About this project
This website is part of a graduation project on gender bias in design, that was set up for the TU Delft, by me, Maartje van Proosdij. The role of gender and sex is often not considered when designing products and services, and this can have consequences for the useability and safety of the final design. With this website I hope to inspire designers and design students to consider gender and sex in their design process. If you have any questions, please feel free to reach out via e-mail.
Why should designers pay attention to gender and sex in design?
When we look at the gendered products in stores, we can see that companies often don’t go beyond “pink it and shrink it”; making a smaller and pink coloured version of existing products especially for women to use (fig. 1). It may not come as a surprise to many designers, that this is not the best way to design with gender in mind. What could come as a surprise, are the consequences that neglecting gender and sex in design can have.
This week in the construction of gender pic.twitter.com/AzWeL4d8Cv— Brian D. Earp (@briandavidearp) March 15, 2015
Fig. 1: an example of “pink it and shrink it”, the earplugs for women are smaller than the standard ones, they are coloured pink, and the words used on the packaging are addressing prettiness instead of function. (Post by Brian D. Earp on Twitter )
We can find biased designs everywhere. Often, women’s lives are negatively affected by these biases because many of the things around us are designed with the average white male in mind (Perez, 2019), or mirror outdated gender expectations.
A relatively innocent example of a problem caused by using the average man as a standard can be found in smartphone design. The most common smartphones don’t fit the average women’s hands (or pockets), because they are designed for the average male hand size. The average woman is unable to use their phone one handed, reducing the functionality of the device (Perez, 2019).
It is not only women that are disadvantaged. Design that reflects outdated gender expectations can affect men too, for example, when it comes to parenting. When a father goes out with his baby it can be hard to find a place to change the diaper of the child, since changing tables are often only available inside the women’s toilets (fig. 2). Only recently did it become the law to In New York to provide changing tables in the men’s toilet, but this is not yet common practice outside of New York (RTL-nieuws, 2020). As a reaction to the recent attention to this problem, Pampers launched a campaign focusing on modern fathers. As part of this campaign, they pledged to install 5.000 changing tables in male bathrooms in the U.S (CNN, 2019).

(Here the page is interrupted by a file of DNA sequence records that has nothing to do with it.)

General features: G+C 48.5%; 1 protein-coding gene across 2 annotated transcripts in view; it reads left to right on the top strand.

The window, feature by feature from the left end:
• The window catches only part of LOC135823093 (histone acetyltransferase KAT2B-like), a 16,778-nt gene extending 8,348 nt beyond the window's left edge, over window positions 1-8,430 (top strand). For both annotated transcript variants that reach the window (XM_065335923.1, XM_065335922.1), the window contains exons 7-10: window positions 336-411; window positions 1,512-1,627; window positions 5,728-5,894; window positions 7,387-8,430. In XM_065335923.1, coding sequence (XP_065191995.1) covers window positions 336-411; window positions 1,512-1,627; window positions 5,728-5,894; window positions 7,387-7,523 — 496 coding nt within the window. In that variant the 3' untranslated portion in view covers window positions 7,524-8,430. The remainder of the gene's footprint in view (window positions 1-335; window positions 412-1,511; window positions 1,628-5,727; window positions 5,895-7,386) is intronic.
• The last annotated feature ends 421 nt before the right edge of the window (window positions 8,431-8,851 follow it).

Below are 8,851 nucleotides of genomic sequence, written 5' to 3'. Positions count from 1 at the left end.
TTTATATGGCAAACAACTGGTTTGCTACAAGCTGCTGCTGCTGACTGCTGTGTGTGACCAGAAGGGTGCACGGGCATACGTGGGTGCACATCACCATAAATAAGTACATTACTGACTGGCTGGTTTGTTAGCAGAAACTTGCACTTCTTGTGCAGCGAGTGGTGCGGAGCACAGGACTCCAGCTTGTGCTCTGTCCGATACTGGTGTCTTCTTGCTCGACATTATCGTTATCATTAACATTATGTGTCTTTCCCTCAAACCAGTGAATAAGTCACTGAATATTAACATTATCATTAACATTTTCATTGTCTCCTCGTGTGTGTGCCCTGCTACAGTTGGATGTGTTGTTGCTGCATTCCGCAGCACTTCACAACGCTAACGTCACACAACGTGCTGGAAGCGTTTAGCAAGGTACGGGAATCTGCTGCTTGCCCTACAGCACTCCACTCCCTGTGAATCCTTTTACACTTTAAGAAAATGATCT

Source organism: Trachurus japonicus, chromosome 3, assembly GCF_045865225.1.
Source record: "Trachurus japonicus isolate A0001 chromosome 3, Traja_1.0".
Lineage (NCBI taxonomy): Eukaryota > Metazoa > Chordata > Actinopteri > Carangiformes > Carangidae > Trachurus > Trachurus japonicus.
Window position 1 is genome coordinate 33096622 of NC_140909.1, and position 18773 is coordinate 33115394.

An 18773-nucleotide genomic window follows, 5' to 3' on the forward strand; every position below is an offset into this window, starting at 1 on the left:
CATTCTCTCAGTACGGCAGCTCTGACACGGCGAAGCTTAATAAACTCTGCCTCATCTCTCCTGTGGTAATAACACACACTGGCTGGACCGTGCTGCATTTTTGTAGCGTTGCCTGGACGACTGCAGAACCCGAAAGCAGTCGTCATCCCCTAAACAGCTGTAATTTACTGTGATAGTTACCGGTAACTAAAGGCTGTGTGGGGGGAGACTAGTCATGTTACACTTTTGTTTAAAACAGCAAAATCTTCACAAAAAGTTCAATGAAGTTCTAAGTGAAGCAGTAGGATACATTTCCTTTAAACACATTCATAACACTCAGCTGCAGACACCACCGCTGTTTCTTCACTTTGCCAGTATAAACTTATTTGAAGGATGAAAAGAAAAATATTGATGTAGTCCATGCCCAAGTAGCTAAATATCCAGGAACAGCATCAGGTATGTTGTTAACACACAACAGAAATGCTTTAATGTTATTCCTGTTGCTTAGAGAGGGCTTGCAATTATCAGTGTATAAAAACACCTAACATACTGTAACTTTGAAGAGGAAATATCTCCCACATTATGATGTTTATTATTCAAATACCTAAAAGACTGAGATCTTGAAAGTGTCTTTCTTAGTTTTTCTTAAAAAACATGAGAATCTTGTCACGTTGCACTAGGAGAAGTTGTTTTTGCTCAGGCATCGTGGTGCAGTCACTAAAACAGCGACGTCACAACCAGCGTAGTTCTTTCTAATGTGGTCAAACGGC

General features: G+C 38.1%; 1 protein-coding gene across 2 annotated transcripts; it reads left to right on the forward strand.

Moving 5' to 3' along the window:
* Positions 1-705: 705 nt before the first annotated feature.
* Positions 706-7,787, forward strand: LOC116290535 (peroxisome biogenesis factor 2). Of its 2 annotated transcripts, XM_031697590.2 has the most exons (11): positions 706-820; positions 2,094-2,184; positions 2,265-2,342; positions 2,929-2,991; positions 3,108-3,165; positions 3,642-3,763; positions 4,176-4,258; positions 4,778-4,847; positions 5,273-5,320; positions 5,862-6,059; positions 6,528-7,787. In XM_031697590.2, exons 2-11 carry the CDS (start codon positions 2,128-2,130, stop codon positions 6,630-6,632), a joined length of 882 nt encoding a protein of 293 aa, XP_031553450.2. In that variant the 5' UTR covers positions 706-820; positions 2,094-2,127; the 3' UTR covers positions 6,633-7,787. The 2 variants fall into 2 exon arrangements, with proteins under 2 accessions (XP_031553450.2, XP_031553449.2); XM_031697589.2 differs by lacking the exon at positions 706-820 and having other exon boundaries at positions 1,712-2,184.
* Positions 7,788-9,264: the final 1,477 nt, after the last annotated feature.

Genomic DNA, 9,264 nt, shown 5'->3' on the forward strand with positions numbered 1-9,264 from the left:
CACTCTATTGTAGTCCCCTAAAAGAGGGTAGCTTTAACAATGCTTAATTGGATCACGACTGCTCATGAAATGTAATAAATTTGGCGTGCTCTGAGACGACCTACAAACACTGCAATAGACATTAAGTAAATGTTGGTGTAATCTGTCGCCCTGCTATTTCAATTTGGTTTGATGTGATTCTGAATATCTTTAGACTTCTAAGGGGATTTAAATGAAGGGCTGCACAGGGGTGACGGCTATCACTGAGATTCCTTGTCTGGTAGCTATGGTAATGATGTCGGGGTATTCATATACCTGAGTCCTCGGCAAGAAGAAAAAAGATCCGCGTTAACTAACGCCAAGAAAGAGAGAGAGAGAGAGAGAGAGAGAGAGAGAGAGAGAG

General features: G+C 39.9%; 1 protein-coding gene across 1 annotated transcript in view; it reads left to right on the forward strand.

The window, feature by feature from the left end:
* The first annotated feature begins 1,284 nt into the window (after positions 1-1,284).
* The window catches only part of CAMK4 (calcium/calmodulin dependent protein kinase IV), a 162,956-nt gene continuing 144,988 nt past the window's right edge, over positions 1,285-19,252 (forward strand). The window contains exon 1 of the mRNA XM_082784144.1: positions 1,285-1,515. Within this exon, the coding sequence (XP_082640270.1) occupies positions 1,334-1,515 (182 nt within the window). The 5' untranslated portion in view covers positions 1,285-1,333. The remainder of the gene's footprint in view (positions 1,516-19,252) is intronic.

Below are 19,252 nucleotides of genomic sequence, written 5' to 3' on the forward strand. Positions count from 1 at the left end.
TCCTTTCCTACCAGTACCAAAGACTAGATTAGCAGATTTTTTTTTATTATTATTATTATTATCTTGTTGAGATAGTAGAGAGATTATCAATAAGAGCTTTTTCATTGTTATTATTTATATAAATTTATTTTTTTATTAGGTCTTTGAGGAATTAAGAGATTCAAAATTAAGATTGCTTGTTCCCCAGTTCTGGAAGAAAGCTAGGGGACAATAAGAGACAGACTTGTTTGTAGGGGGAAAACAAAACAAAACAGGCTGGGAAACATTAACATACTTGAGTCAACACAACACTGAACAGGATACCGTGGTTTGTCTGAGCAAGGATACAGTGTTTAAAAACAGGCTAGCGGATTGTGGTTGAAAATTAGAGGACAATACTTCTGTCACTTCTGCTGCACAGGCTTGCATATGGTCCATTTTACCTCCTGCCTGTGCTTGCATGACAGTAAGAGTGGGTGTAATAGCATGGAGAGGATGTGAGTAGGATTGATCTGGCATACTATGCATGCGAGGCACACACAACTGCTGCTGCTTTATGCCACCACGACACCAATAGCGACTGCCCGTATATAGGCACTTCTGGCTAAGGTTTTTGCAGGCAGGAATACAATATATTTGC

Not only is it inconvenient, it can even be dangerous when gender and sex are neglected in design. Car safety, for example, is tested with crash test dummies based on a p50 white male. Due to the differences in size and physique of men and women, a woman is 71% more likely to be injured and 17% more likely to die (Perez, 2019). Men that are deviating from the standard, are of course in more danger too.
Another example includes artificial intelligence. Artificial intelligence is used more and more to make decisions for us and about us, for example to help doctors with diagnoses, finding suitable job applicants and scanning through CV’s. For an AI to work best, it needs to be programmed in an unbiased way and needs to be trained on unbiased and complete datasets. In practice this can easily go wrong. Examples of this include the Amazon recruitment AI, which is trained on male CV’s and penalizes women (BBC, 2018), or Google Translate, having the tendency to change female to male when translating news articles (Zou & Schiebinger, 2018). Since AI is still growing, this could become a dangerous problem. There is still a lot of work to do to diminish the effects of human bias in AI when it comes to gender.
Biased design is often not a result of bad intentions, but of a lack of knowledge, perspective, and understanding, which is not helped by the huge data gap in human history, research and representation when concerning women (Perez, 2019). Many of the claimed differences between men and women are a result of what both sexes have been taught to believe (Rippon, 2019). From a young age, children learn that boys are strong and smart and girls caring and pretty. These stereotypes are reflected in children’s products and toys too. Toys with a science and engineering focus are three times more likely to be targeted at boys (BBC, n.d.). Schoolbooks often don’t include many women, and when they do, they are placed in old-fashioned roles (NOS, 2019). This gives children a restricted view of the potential of men and women.
By considering gender and sex in the design process, designers might be able to design products and services that fit better with their users. There are many areas where the needs of women or men are not satisfied due to assumptions of gender roles, or use of unrepresentative standards, that form an opportunity for designers, like the lack of parenting tools and products focussed on dads, the lack of bulletproof vests that fit female police officers, voice assistants that work well with higher voices etc. Designing with gender in mind is not only ethical, but also provides opportunities.